When I started learning to play the whistle I chose tunes based on what other people I knew were playing and which tunes I liked at the moment. But lately I've been using a different strategy, with great results.

Ever hear of an earworm? It's just a word for songs which get "stuck in your head." Not surprisingly, this started happening with tunes as I started listening to more and more Irish and Scottish music. One day, unable to get "Harvest Home" out of my head, I decided to put my affliction to good use and learned the tune. I found I was able to memorize it in about half an hour or so, instead of the large number of days it had taken me to memorize tunes the past.

Since then, I've seen "earworms" as opportunities. Whether or not a tune is on the list of tunes I think I want to learn soon, when it gets stuck in my head I work on learning the tune. I find that having the tune cycling in my head means that I'm less likely to have my own mistakes confuse me as to how the tune actually goes. This is part 1 of the basic two-step process for learning a tune.

Wednesday, May 10, 2006

Shows: 2006 Dublin Irish Festival Entertainment Announced

The Dublin Irish festival is, I think, the best ITM entertainment value in the midwest U.S. It's simply amazing how many great bands you get to see for eight bucks a day, when you'd have to pay several times that amount to see any of these groups individually. I also got to interview Colin Melville of the Tannahill Weavers. Here's my roundup of posts on last year's festival, for those who couldn't make it.

The festival just announced this year's entertainment lineup. See you there!

Saturday, May 06, 2006

Whistles: Larry's Low Whistle

I mentioned earlier that Bardic Circle is a beginner-friendly session. Here's a shining example: Larry Shicks, one of the guys from that session, showed up one day and told me he'd made me a whistle. So I bought him a pint, which seemed like a good way to say thank you. That's it on the right, and there's a close-up of the fipple at the end of this post. Click on the pictures to enlarge them.

The whistle is a low D made of PVC, with a wooden fipple. Note the offset finger holes and decorative paint. It's pretty quiet, requires a good bit of air, and has very little back pressure. The sound is reminiscent of a pipe organ or pan pipe.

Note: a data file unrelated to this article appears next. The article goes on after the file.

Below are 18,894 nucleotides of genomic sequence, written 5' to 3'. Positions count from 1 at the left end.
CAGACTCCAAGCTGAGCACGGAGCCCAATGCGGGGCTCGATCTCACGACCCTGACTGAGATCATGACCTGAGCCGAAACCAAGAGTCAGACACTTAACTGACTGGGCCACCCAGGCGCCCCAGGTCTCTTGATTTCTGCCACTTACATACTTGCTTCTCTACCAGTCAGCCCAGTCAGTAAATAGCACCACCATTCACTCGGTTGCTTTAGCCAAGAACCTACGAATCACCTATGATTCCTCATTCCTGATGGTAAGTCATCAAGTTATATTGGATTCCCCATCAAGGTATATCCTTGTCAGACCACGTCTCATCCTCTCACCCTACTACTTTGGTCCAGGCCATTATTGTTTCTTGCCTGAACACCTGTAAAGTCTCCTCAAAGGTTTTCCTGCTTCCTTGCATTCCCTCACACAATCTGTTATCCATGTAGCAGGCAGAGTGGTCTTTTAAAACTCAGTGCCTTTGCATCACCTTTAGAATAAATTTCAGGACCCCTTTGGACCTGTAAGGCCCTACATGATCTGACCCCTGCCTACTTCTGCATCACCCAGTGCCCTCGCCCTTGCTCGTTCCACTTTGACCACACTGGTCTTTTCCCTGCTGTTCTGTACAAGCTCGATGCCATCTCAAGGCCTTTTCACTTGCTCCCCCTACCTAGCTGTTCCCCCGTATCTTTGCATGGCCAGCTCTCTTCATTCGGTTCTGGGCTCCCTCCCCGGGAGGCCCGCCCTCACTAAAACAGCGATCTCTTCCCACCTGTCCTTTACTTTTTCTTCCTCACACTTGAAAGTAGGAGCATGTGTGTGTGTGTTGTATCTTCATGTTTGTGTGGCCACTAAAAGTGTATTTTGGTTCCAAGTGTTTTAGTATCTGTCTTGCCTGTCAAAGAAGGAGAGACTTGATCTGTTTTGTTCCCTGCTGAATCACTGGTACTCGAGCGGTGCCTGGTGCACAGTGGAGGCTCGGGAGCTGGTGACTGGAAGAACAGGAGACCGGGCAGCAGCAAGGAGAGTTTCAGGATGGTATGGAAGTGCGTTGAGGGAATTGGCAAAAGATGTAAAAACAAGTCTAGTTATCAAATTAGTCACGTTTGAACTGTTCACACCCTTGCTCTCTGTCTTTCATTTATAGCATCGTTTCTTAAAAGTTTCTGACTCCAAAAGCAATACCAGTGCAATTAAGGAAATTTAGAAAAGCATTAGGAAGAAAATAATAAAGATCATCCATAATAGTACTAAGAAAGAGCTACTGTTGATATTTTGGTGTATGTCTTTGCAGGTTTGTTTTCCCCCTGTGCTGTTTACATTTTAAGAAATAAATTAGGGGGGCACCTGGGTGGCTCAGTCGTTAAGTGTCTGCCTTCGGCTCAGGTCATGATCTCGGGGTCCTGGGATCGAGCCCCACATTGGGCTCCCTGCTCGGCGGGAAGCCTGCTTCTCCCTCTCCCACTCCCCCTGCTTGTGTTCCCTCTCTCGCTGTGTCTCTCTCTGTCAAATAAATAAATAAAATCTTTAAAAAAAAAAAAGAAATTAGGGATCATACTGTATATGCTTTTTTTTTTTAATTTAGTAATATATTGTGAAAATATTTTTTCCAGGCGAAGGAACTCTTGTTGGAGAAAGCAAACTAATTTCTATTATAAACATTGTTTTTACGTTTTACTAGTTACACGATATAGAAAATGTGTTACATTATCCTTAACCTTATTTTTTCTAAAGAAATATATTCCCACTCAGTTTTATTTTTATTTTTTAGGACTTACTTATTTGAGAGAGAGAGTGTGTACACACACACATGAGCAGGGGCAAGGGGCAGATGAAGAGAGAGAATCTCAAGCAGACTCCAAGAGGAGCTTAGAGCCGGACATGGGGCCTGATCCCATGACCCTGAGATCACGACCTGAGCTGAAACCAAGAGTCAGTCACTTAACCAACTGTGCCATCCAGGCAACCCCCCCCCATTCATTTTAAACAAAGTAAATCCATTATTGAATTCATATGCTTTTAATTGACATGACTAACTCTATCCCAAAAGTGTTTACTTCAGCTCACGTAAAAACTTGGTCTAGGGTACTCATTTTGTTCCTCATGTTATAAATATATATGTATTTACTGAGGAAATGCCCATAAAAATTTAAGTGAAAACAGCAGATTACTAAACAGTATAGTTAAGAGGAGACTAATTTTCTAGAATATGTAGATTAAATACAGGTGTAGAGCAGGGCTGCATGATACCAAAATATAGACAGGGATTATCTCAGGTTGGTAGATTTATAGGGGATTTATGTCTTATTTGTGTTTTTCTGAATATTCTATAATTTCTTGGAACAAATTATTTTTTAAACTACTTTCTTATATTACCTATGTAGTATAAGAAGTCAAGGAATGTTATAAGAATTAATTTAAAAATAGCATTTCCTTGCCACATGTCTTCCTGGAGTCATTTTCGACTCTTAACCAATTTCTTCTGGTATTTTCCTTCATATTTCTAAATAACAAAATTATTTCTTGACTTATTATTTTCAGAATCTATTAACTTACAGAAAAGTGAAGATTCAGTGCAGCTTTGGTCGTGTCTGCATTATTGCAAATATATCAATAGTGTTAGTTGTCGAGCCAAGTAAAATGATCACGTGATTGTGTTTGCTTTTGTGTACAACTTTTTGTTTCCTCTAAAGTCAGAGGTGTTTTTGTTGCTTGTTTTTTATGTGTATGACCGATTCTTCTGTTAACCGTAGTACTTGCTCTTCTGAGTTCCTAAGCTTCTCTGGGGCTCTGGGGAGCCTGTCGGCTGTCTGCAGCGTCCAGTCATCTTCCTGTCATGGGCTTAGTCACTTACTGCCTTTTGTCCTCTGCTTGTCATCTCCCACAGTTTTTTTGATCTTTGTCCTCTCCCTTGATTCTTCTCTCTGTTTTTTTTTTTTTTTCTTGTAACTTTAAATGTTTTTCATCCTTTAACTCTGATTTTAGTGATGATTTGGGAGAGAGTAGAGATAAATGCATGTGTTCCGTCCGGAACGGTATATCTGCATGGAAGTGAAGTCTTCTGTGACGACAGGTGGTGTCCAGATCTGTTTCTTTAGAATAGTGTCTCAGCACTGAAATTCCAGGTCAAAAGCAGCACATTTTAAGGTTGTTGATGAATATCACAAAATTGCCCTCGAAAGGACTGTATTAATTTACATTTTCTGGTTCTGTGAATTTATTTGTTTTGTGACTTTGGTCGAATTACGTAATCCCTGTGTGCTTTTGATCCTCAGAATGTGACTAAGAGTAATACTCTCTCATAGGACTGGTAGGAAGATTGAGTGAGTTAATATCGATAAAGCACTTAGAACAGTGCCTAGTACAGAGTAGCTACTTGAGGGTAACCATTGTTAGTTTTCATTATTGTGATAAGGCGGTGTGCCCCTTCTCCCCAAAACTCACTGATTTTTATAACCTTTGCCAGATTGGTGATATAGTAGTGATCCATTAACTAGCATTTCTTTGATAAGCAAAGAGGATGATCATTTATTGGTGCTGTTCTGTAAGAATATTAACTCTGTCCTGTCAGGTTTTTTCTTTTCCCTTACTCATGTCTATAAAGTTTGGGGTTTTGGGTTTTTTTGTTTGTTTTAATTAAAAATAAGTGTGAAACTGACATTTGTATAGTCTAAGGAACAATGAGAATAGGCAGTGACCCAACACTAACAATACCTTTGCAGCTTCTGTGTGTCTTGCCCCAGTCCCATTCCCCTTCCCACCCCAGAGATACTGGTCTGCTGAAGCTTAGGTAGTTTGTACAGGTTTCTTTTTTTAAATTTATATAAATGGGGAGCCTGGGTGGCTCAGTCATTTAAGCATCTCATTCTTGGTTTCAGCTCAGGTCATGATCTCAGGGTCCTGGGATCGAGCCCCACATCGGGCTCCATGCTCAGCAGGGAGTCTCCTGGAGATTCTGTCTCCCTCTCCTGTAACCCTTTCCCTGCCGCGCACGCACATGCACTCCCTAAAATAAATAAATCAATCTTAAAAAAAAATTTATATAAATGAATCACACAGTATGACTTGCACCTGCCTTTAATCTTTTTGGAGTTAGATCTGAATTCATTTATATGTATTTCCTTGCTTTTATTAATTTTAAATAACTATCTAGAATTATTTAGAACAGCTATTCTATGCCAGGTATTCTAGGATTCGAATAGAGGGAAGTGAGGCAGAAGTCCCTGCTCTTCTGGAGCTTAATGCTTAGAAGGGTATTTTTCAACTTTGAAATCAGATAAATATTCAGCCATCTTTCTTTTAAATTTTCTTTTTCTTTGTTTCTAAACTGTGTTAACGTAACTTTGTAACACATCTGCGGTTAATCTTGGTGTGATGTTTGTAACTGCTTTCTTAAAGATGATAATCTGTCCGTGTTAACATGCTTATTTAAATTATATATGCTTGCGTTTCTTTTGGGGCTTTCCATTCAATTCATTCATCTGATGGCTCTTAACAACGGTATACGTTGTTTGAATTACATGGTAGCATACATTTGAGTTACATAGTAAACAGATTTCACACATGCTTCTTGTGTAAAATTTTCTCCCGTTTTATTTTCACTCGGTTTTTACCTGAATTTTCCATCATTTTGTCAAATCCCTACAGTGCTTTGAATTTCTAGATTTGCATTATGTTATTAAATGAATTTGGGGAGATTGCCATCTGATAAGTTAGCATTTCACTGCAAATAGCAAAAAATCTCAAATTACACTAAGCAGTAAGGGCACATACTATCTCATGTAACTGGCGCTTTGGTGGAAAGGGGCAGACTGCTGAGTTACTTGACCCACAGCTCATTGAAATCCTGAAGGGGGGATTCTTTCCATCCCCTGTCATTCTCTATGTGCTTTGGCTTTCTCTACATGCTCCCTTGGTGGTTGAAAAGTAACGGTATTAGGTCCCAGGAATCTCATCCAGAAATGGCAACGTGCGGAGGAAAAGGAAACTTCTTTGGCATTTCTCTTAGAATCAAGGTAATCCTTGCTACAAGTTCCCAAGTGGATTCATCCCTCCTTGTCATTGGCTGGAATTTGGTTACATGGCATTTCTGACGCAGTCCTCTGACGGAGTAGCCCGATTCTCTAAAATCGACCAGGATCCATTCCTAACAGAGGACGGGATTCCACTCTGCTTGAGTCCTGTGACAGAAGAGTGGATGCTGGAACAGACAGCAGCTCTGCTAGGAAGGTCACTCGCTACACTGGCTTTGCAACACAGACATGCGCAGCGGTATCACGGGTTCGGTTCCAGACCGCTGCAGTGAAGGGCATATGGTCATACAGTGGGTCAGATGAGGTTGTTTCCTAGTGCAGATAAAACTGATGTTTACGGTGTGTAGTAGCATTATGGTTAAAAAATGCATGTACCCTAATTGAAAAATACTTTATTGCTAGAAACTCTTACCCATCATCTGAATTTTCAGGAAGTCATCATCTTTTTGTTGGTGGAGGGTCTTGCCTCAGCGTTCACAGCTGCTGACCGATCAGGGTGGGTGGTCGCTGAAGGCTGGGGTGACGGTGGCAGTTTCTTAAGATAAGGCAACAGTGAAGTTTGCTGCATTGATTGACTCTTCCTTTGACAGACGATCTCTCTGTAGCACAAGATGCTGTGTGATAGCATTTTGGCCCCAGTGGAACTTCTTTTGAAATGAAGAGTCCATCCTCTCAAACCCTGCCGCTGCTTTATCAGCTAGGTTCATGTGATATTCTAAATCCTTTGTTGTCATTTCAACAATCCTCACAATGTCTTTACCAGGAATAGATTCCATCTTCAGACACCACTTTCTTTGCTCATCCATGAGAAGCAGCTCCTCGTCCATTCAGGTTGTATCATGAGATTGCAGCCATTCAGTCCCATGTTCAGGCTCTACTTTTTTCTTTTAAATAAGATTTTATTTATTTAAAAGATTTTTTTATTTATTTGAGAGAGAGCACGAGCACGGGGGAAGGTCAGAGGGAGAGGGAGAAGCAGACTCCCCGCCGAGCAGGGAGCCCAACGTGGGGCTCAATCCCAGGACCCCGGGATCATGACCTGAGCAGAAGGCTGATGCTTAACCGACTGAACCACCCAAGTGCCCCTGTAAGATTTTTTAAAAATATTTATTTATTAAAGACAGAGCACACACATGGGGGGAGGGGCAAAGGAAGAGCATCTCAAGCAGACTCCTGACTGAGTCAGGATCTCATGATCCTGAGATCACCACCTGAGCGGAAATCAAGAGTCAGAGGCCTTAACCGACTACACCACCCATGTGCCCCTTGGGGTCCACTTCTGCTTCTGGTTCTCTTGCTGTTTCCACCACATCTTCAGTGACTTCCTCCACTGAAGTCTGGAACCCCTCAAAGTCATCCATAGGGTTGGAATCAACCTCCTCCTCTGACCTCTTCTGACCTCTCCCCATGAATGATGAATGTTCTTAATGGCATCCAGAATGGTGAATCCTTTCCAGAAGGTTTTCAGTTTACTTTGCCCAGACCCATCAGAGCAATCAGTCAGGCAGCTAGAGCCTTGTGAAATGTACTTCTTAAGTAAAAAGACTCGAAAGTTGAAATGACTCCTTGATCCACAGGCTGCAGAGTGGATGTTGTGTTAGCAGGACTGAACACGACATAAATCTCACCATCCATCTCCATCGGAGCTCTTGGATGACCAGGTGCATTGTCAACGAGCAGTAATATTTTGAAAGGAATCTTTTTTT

I'm having a somewhat tough time getting a great tone out of it consistently. This is my first low whistle, so it could be just my own inexperience. The air requirements and back pressure are very different from my soprano whistles. Reaching the holes is no problem; standard grip works better for me than piper's grip, though. The only thing I have a hard time doing is keeping my bottom hand pinkie on the whistle.

Thursday, April 27, 2006

Practice: Methods of Memorization

One of the things I like about learning to play the tin whistle and Irish and Scottish music is that my constant need to memorize new tunes (and songs, as I like to sing) is giving me a real mental workout. My day job also requires me to remember large amounts of information, but memorizing tunes seems to work a different part of the brain. Research indicates that "mental exercise" can reverse the decline in brain function in old age, so the more the better!

I notice, though, that the method I use to learn a tune has changed since I took up the instrument last year. Previously I would play the tune through until I no longer required notation (I wasn't doing much ear learning at the time). Now, however, I find it much more effective to learn a measure or a phrase and then build on that, one piece at a time. This seems more effective both when learning from score or by ear for me.

I spoke to a fiddler who uses a third method. He learns the first note of each measure or phrase — the "outline" of the tune — and then fills in the rest.

I don't know if any one of these methods is "best," but it's interesting that there are different ways to do the same thing.

Tuesday, April 25, 2006

Seisiún: Slow Session

I went to a new (for me) session yesterday. It's a slow session, and very different from Bardic Circle, the other session I attend.

Bardic Circle started life as a beginner's session and is still very beginner-friendly, but many if not most of the regulars have now been playing together for several years, have a pretty wide repertoire, and the tunes are not generally played slowly. I spend most of my time at Bardic Circle sessions listening instead of playing, which doesn't bother me at all.